It also meant in practice that Plaid had an incentive to keep the Welsh government functioning, having a direct interest in its agenda.

The ending of the deal potentially frees Plaid to support a no-confidence motion, if one was tabled, without facing questions over its involvement in the deal.

It also means Labour will have to make ad hoc deals with opposition parties on votes and legislation in future - although that was due to be the case at some point anyway as the deal was due to end by the end of the year.

Speaking to BBC Radio Wales Drive, Mr ap Iorwerth said there was a “lack of judgement around receiving that money, the way it happened, and refusing to pay it back”.

He was referring to Mr Gething’s £200,000 campaign donation from Dauson Evironmental Group, and said it was a central motivating factor in pulling out of the agreement.

“I think people of the Labour party and elected members agree that this did not feel right, that there is a clear perception of a conflict of interest. He should have paid it back,” he said.

He added that “a change in attitude by the Welsh government towards the agreed programme” of the co-operation deal, for example planned changes to council tax which were postponed earlier this week, also contributed to the decision.

“The first minister himself has been asked to carefully consider his actions in the past few months. He has decided he is going nowhere and is fighting to clear his name.”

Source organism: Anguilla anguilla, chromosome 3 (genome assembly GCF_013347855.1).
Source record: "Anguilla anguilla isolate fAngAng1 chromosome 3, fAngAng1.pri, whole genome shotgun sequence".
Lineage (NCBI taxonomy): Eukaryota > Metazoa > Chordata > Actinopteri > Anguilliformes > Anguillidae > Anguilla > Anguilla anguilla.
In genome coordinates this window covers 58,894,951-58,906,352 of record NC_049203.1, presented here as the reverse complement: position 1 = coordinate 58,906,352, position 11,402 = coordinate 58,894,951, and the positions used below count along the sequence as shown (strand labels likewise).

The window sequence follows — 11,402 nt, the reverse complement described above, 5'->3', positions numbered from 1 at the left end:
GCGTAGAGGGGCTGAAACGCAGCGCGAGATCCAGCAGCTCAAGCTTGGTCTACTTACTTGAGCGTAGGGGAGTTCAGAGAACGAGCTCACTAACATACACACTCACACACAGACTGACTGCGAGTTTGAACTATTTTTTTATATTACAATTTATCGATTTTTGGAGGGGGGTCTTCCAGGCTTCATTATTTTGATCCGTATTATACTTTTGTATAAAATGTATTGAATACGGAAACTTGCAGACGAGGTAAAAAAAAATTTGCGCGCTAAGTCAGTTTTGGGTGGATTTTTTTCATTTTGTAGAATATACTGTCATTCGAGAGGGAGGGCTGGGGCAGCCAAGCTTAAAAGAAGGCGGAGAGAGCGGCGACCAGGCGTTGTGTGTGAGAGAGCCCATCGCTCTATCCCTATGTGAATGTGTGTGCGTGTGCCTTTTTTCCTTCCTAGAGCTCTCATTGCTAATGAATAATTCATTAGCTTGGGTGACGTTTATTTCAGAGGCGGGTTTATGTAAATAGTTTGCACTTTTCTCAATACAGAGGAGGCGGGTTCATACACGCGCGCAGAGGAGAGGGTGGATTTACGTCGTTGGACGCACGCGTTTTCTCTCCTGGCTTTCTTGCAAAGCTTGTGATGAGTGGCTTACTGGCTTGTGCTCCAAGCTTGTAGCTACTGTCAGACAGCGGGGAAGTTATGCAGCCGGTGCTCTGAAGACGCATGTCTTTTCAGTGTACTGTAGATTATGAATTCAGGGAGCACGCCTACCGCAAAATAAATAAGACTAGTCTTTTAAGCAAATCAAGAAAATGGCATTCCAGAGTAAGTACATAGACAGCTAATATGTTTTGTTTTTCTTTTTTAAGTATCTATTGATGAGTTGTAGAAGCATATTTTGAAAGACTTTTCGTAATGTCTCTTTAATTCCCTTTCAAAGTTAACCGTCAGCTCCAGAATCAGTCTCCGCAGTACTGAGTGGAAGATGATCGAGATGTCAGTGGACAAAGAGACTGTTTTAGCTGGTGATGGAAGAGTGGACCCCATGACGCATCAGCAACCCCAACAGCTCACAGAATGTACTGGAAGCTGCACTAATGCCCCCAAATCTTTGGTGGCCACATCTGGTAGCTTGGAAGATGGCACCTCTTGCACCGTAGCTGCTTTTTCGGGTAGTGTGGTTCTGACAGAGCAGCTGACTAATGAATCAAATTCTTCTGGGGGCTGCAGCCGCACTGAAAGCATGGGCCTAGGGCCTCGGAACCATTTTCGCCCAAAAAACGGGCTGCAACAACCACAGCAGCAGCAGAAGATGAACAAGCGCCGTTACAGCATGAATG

Asked if he would support a no-confidence vote, he added: “This one’s for Labour.”

He added that the "offer still remains to continue to work together", but said "our relationship will be different from now on".

Vaughan Gething
There is now more pressure on First Minister Vaughan Gething, who has already had a turbulent week in the Senedd [Getty Images]

It emerged during Mr Gething's Welsh Labour leadership campaign that he had received the £200,00 donation.

He narrowly beat Jeremy Miles - now his economy minister - to the Welsh Labour leadership on 16 March, and formally became first minister on 20 March.

On Thursday, he sacked his minister for social partnership, Hannah Blythyn, alleging that she leaked text messages to the media.